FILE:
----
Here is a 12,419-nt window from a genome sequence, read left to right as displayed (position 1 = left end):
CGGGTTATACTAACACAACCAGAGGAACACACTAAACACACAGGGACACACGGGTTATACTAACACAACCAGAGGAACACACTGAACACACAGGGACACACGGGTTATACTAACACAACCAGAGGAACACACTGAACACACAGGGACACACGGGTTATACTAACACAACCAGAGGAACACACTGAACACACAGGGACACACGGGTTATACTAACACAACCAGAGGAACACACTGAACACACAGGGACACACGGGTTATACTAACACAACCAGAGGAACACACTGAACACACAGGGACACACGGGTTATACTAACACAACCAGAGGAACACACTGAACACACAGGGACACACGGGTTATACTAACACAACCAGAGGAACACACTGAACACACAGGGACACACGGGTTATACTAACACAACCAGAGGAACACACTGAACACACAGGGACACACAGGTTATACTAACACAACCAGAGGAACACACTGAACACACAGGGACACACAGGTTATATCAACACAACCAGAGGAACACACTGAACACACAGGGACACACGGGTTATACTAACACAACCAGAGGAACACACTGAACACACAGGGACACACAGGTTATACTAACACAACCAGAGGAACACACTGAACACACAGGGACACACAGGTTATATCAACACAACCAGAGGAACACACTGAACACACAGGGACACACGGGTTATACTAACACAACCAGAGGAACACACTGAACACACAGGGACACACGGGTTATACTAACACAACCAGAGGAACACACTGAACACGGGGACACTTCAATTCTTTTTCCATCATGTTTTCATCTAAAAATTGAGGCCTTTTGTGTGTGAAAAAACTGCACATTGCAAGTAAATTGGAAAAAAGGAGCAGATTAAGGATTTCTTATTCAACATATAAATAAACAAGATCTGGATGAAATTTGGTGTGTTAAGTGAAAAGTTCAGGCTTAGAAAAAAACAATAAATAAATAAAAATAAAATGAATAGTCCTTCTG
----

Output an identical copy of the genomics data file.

Here is a 12,419-nt window from a genome sequence, read left to right as displayed (position 1 = left end):
CGGGTTATACTAACACAACCAGAGGAACACACTAAACACACAGGGACACACGGGTTATACTAACACAACCAGAGGAACACACTGAACACACAGGGACACACGGGTTATACTAACACAACCAGAGGAACACACTGAACACACAGGGACACACGGGTTATACTAACACAACCAGAGGAACACACTGAACACACAGGGACACACGGGTTATACTAACACAACCAGAGGAACACACTGAACACACAGGGACACACGGGTTATACTAACACAACCAGAGGAACACACTGAACACACAGGGACACACGGGTTATACTAACACAACCAGAGGAACACACTGAACACACAGGGACACACGGGTTATACTAACACAACCAGAGGAACACACTGAACACACAGGGACACACGGGTTATACTAACACAACCAGAGGAACACACTGAACACACAGGGACACACAGGTTATACTAACACAACCAGAGGAACACACTGAACACACAGGGACACACAGGTTATATCAACACAACCAGAGGAACACACTGAACACACAGGGACACACGGGTTATACTAACACAACCAGAGGAACACACTGAACACACAGGGACACACAGGTTATACTAACACAACCAGAGGAACACACTGAACACACAGGGACACACAGGTTATATCAACACAACCAGAGGAACACACTGAACACACAGGGACACACGGGTTATACTAACACAACCAGAGGAACACACTGAACACACAGGGACACACGGGTTATACTAACACAACCAGAGGAACACACTGAACACGGGGACACTTCAATTCTTTTTCCATCATGTTTTCATCTAAAAATTGAGGCCTTTTGTGTGTGAAAAAACTGCACATTGCAAGTAAATTGGAAAAAAGGAGCAGATTAAGGATTTCTTATTCAACATATAAATAAACAAGATCTGGATGAAATTTGGTGTGTTAAGTGAAAAGTTCAGGCTTAGAAAAAAACAATAAATAAATAAAAATAAAATGAATAGTCCTTCTG